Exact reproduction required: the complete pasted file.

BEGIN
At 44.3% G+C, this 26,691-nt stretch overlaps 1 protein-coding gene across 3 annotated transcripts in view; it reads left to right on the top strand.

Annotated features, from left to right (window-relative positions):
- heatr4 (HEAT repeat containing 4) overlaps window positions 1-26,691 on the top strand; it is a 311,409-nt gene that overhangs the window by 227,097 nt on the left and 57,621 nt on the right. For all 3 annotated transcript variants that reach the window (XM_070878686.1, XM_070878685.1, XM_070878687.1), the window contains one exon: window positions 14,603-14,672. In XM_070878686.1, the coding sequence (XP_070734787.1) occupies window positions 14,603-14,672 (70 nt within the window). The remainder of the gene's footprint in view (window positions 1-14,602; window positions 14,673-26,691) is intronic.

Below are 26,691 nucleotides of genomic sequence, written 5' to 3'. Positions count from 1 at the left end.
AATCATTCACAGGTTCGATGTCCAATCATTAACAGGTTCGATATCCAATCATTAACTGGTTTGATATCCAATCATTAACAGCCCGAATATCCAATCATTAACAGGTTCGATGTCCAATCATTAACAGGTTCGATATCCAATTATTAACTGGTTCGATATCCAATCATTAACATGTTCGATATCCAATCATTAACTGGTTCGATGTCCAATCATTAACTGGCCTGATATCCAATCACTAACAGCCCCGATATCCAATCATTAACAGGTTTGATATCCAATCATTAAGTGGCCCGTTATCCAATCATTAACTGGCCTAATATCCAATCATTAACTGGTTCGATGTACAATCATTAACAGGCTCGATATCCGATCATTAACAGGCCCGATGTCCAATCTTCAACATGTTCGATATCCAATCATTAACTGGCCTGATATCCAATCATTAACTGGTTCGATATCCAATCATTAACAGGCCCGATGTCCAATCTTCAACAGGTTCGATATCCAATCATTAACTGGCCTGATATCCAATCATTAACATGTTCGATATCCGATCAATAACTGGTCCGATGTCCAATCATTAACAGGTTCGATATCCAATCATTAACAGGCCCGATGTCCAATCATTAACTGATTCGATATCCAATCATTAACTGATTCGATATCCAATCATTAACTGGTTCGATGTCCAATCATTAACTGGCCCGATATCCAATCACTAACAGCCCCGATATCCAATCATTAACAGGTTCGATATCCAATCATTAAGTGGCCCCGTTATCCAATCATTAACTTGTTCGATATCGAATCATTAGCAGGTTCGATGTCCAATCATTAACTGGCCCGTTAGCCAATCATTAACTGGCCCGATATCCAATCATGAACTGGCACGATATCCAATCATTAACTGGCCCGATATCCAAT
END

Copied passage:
At 44.3% G+C, this 26,691-nt stretch overlaps 1 protein-coding gene across 3 annotated transcripts in view; it reads left to right on the top strand.

Annotated features, from left to right (window-relative positions):
- heatr4 (HEAT repeat containing 4) overlaps window positions 1-26,691 on the top strand; it is a 311,409-nt gene that overhangs the window by 227,097 nt on the left and 57,621 nt on the right. For all 3 annotated transcript variants that reach the window (XM_070878686.1, XM_070878685.1, XM_070878687.1), the window contains one exon: window positions 14,603-14,672. In XM_070878686.1, the coding sequence (XP_070734787.1) occupies window positions 14,603-14,672 (70 nt within the window). The remainder of the gene's footprint in view (window positions 1-14,602; window positions 14,673-26,691) is intronic.

Below are 26,691 nucleotides of genomic sequence, written 5' to 3'. Positions count from 1 at the left end.
AATCATTCACAGGTTCGATGTCCAATCATTAACAGGTTCGATATCCAATCATTAACTGGTTTGATATCCAATCATTAACAGCCCGAATATCCAATCATTAACAGGTTCGATGTCCAATCATTAACAGGTTCGATATCCAATTATTAACTGGTTCGATATCCAATCATTAACATGTTCGATATCCAATCATTAACTGGTTCGATGTCCAATCATTAACTGGCCTGATATCCAATCACTAACAGCCCCGATATCCAATCATTAACAGGTTTGATATCCAATCATTAAGTGGCCCGTTATCCAATCATTAACTGGCCTAATATCCAATCATTAACTGGTTCGATGTACAATCATTAACAGGCTCGATATCCGATCATTAACAGGCCCGATGTCCAATCTTCAACATGTTCGATATCCAATCATTAACTGGCCTGATATCCAATCATTAACTGGTTCGATATCCAATCATTAACAGGCCCGATGTCCAATCTTCAACAGGTTCGATATCCAATCATTAACTGGCCTGATATCCAATCATTAACATGTTCGATATCCGATCAATAACTGGTCCGATGTCCAATCATTAACAGGTTCGATATCCAATCATTAACAGGCCCGATGTCCAATCATTAACTGATTCGATATCCAATCATTAACTGATTCGATATCCAATCATTAACTGGTTCGATGTCCAATCATTAACTGGCCCGATATCCAATCACTAACAGCCCCGATATCCAATCATTAACAGGTTCGATATCCAATCATTAAGTGGCCCCGTTATCCAATCATTAACTTGTTCGATATCGAATCATTAGCAGGTTCGATGTCCAATCATTAACTGGCCCGTTAGCCAATCATTAACTGGCCCGATATCCAATCATGAACTGGCACGATATCCAATCATTAACTGGCCCGATATCCAAT